Africa-Press – Botswana. Permanent Secretary in the Ministry of Labour and Home Affairs, Mr Jimmy Opelo, says job creation is not just an economic necessity but a moral imperative hence the need for stakeholders to work together to foster an environment that is conducive for sustainable employment.
Mr Opelo was speaking at the end of the two-day 2nd annual labour conference organized by the Institute of Labour and Employment Studies (ILES) a college wholly owned by Botswana Public Employees Union (BOPEU) in Gaborone on Friday.
He said government’s commitment to the mind-set change agenda was unwavering as it was an important ingredient needed to drive job creation.
“This agenda, which emphasizes the need for a shift in perspective and adaptability in the face of change, will be instrumental in facilitating job creation,” he said.
He added that embracing a growth mind set, fostering innovation, and encouraging lifelong learning were at the heart of the mind-set change agenda.
Mr Opelo said to thrive in the new era of the fourth industrial revolution, there was a need to prioritize bridging the skills gap and place human potential at the forefront.
He said all stakeholders should ensure that the workforce is equipped with the necessary skills to navigate the challenges and opportunities presented by automation and digitalization hence investing in education and upskilling programmes was paramount to achieving this.
With reference to the conference’s theme: A just transition and decent work; Inclusive job creation approaches and effective labour market protection systems, he said the just transition setting was essential as it ensured that the economic shift towards sustainability did not come at the expense of workers and communities.
As a result, he said it was government’s commitment to safeguard the rights and well-being of all workers during the transition.
He however urged participants to take lessons learned and transform them into real-world solutions and advocate for just policies, support inclusive job creation as well as champion effective labour market protection systems while at the same time prioritizing human potential in the Fourth Industrial Revolution.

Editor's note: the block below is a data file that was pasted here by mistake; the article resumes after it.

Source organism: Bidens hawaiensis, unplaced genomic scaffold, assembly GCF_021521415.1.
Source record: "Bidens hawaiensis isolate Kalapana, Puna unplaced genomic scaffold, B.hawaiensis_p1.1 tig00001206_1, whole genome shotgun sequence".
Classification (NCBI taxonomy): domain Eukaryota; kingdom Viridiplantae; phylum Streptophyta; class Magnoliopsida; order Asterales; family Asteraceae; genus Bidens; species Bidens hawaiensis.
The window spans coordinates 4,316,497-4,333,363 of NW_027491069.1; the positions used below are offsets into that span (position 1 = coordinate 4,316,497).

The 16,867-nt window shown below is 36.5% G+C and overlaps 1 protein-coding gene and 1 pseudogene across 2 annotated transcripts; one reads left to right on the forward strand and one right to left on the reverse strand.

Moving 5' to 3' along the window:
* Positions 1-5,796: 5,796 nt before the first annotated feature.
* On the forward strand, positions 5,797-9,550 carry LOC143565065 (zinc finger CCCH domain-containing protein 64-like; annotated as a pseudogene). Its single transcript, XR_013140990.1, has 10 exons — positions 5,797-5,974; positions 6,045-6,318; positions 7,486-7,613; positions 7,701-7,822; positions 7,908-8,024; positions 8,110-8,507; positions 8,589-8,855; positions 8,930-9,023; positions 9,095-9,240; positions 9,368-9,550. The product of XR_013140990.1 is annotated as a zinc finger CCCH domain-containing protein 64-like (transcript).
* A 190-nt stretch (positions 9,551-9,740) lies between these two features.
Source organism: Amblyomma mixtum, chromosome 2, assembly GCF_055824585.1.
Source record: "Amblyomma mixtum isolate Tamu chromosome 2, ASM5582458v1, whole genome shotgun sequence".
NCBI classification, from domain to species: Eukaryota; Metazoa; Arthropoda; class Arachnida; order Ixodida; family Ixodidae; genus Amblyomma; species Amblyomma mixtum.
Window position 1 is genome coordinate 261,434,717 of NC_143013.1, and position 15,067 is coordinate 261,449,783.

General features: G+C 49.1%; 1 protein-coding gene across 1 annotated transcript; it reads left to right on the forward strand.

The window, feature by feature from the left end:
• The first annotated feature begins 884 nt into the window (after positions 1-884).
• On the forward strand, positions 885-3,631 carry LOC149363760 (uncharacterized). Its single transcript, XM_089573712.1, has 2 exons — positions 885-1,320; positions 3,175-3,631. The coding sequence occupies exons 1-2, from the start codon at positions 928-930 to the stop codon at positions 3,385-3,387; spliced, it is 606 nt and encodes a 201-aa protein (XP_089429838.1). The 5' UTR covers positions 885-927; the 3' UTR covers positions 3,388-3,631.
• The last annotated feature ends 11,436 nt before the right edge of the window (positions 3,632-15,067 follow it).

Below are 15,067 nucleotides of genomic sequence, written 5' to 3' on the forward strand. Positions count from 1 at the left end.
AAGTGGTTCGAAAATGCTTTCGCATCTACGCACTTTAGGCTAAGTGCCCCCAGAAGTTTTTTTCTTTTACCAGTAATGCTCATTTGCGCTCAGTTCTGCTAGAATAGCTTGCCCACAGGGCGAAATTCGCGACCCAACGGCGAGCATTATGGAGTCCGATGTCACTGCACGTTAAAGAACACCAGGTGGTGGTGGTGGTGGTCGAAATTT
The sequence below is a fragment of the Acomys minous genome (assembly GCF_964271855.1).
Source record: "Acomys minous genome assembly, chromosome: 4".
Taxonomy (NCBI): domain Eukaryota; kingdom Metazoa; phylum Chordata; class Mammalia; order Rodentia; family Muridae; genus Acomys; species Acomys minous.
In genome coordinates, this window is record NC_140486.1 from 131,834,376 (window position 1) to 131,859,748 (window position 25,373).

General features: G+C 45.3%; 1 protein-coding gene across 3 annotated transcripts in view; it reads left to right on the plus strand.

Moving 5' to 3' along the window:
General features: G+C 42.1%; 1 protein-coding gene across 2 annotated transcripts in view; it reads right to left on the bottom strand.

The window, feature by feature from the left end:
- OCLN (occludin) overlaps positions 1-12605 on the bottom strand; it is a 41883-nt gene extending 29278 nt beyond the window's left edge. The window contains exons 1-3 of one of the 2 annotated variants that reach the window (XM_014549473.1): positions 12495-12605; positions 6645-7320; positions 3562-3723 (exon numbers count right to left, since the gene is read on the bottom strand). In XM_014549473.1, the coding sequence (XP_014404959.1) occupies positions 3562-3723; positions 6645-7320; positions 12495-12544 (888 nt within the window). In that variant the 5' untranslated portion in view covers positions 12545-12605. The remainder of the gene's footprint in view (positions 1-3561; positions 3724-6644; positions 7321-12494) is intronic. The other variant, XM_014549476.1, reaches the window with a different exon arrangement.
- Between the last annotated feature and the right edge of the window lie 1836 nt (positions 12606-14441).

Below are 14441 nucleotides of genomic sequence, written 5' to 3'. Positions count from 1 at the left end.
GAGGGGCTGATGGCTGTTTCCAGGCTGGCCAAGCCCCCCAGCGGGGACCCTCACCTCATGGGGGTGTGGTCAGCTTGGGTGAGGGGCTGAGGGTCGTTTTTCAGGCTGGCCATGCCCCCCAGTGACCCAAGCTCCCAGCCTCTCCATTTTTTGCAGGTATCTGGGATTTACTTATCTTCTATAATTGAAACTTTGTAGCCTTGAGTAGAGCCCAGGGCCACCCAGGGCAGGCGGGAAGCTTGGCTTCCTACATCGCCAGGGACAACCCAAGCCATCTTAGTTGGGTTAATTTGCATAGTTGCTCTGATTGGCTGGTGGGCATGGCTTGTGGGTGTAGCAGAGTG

Earlier, when delivering a presentation on Employment Policy Frameworks and challenges in SADC, the Manager for Employment Policy and Analysis Programme from the International Training Centre, Dr Bernd Mueller, delved much in the National Employment Policies (NEPs). He gave a brief history of employment policies and outlined major challenges faced by the region where unemployment was concerned.
He said there was insufficient job growth to solve the region’s employment challenges. He singled out youth unemployment and working poverty as two crucial challenges not only in the SADC region but in Africa. Mr Muller said that National Employment Policies (NEPs) were insufficient to address these issues but a need for an integrated approach for pro-employment growth was needed.
“We need a shift in direction,” he said.
He said NEPs were important but implementation across governments was the real challenge. Therefore, he said, meaningful mainstreaming of employment in national development frameworks and economic policy was crucial. He advised governments to include employment targets in national budgets.
Deliberating on the Labour Market Protection Systems that improve the health and well-being of workers, a resident representative from Friedrich Ebert Stiftung, Mr Thilo Schoene, said it was important to improve the well-being of workers as it was a moral obligation and a legal duty to care.
He said workers spent a third of their life at work so improving their well-being “is a must.”
Employers should allow for continuous learning and growth within the company and outside. He gave examples of what employers could do to improve workers’ well-being. One way to do it, he said, was for employers to consider preventive health care by availing ergonomic work equipment, medical checks, as well as the financial allowance for sport activities among many other activities that could be put in place.
As for governments, he said they could make social protection a constitutional right. The governments could create incentives for employers to adhere to, create educational leave days, make yearly free medical checks mandatory, provide subsidies for using sports facilities, subsidise pre-schools for working mothers and create places for public services employees as well as including free mental care in all public care facilities without referrals. Continuous external evaluation of policies was critical.
Besides, he said, the health and well-being of workers served as an economic base for any democracy.
Consequently, cordial relations of citizens’ not capitalistic exploitation was important.
ILES Executive Director, Mr Shandukani Hlabano, explained that the objective of the labour conference was to accord the social dialogue partners a forum where they could meaningfully engage on labour market issues.
He said the traditional social dialogue partners were government, labour and business but they have since included the academia and media who were not traditional members of social dialogue partners.
He said the involvement of their technical partners such as the ILO and Friedrich Ebert Stiftung made informative technical presentations to bring those issues that require experts to ventilate to the delegates.
He said the ILES as a labour and employment institute had a huge interest in labour market trends to study issues hence they organized the labour conference. However, he highlighted that at the end of the conference, they had learnt a lot and would follow up on recommendations made.